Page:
By Sebastien Malo
NEW YORK (Reuters) - A panel formed by New York Governor Andrew Cuomo to review the minimum wage for the state's 180,000 fast-food workers is due to release its findings on Wednesday, with local media reporting it is likely to recommend an increase to $15 per hour.
The expected recommendation, which would boost entry-level pay from its current $8.75 per hour level, follows a three-year campaign by labor activists calling for a $15 minimum wage nationwide.
The recommendation would go to the state's labor commissioner, and ultimately not require legislative approval, according to the New York Department of Labor.
Cuomo announced the creation of the panel in a New York Times op-ed in May. He has made it clear he would follow the panel's recommendation in requiring higher wages at restaurants owned by companies including McDonald's Corp, Burger King and Wendy's Corp.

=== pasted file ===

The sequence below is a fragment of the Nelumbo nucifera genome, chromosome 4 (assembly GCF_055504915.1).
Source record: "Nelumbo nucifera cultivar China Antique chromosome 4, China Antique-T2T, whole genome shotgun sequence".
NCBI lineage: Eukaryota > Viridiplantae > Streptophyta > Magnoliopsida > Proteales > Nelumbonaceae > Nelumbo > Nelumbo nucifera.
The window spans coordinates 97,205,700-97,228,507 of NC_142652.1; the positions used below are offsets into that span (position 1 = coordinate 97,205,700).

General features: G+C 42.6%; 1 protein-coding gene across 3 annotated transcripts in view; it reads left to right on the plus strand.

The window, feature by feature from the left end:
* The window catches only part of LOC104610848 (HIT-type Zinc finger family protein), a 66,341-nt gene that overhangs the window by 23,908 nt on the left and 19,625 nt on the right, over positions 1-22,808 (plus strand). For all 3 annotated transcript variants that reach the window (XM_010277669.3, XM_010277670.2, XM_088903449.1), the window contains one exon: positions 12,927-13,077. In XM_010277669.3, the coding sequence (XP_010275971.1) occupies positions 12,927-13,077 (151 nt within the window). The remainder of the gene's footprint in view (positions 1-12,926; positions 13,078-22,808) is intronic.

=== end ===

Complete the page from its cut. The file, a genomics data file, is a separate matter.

"Whatever the Wage Board comes back with, it has to be accepted, basically by the commissioner of the Department of Labor, period," Cuomo told reporters on Sunday. "If it is accepted, then it becomes the law for those workers."
The minimum wage has become a politically charged issue across the United States, with major retailers including McDonald's, Wal-Mart Stores Inc and Target Corp saying they would raise their entry-level pay above legal minimums.
Opponents of the measure say it would be unfair to require just one industry to raise its wages.
"The likely result will be fewer opportunities for people to enter the job market, sky-rocketing prices for consumers, and businesses going under," said Melissa Fleischut, president of the New York State Restaurant Association.A wage increase specific to fast-food workers would be a first for the United States, according to Yannet Lathrop, policy analyst at the National Employment Law Project, a non-profit labor advocacy group.
Less than half a dozen cities have put in place plans to raise the minimum wage to $15, including Seattle, Los Angeles and San Francisco.
The wage increase could spark similar moves in other low-paid industries, said Stephanie Luce, a professor of labor studies at the City University of New York.
"It may also be that politicians feel some pressure to raise the other wages," she said.
(Editing by Scott Malone and Mohammad Zargham)